Teachings with Geshe Sherab
The Role of Vows on the Path
A vow is a promise that—when kept—upholds virtue and creates trustworthiness. When we keep vows, we refrain from committing harmful actions that result in an unsettled mind. We also demonstrate to others that we intend to follow through on our commitments. As a result of holding steady to our positive intentions, self-confidence develops. In Buddhism, there are many different kinds of vows that a practitioner might take. But how does taking vows work? If you already live a virtuous life, what is the purpose of taking vows? What constitutes breaking a vow?
Join us for a Friday (3/20/2020) evening teaching from Geshe Sherab about the role of all types of vows on the spiritual path.
The Bodhisattva Vows
Bodhisattvas are beings who are driven by their deep compassion to attain enlightenment, the fully developed state in which one can benefit other beings most effectively. We can all get closer to this excellent state! A powerful method for developing this enlightened mind is taking the bodhisattva vows. Geshe Sherab will guide us through these 18 root vows and 46 branch vows, which were designed to hold the mind in its most loving stance—one of supreme ethics and compassion for others.
You can find the text for this teaching here.
Viewing Current Events Through a Dharma Lens
Obsession, anger, avoidance—do any of these describe your reaction to current events? From the climate emergency to political polarization and global tension, there are so many concerning issues that are part of our shared reality. How do we relate to and understand, let alone engage with, what’s happening? Fortunately, Buddhist teachings can aid us in challenging times, starting with working with our own perceptions. Geshe Sherab will show us how we can reframe and deal with current events skillfully using Dharma teachings.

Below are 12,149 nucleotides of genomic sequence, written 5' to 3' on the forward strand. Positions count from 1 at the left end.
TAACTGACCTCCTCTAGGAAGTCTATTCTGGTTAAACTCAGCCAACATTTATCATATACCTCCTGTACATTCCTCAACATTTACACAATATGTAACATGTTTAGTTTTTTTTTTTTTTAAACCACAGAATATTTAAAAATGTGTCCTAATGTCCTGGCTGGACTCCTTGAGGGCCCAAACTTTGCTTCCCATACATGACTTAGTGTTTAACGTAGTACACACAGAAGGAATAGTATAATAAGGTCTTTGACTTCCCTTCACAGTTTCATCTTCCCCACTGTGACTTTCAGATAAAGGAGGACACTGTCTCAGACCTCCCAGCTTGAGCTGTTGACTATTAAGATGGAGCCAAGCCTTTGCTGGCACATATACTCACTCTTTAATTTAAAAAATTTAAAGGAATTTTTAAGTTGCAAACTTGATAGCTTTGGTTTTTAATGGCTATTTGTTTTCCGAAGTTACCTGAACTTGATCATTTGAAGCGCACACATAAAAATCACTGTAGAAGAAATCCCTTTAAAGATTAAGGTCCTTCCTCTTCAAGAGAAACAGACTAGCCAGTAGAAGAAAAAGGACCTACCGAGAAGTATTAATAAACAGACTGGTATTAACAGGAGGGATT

About the Teacher
Geshe Thubten Sherab was born in 1967 in a small village in the province of Manang, the western part of Nepal, to a Kagyu-Nyingma family. He entered Kopan Monastery at the age of nine and completed his geshe studies at Sera Jey monastery in South India, followed by a year at Gyumed Tantric College. He then completed retreat and teaching assignments in the United States and Asia. Geshe Sherab served as headmaster of Kopan Monastery’s school for four years, overseeing debate training and tantric training activities. Geshe-la taught and helped in the FPMT International Office for two and a half years in Taos, New Mexico (2001–03) and also served as director of the FPMT board for a few years. For the last few years, Geshe-la has been traveling and teaching at FPMT centers in the United States, Canada, Mexico, Asia, and Europe, while also serving as resident teacher at Thubten Norbu Ling in Santa Fe, New Mexico.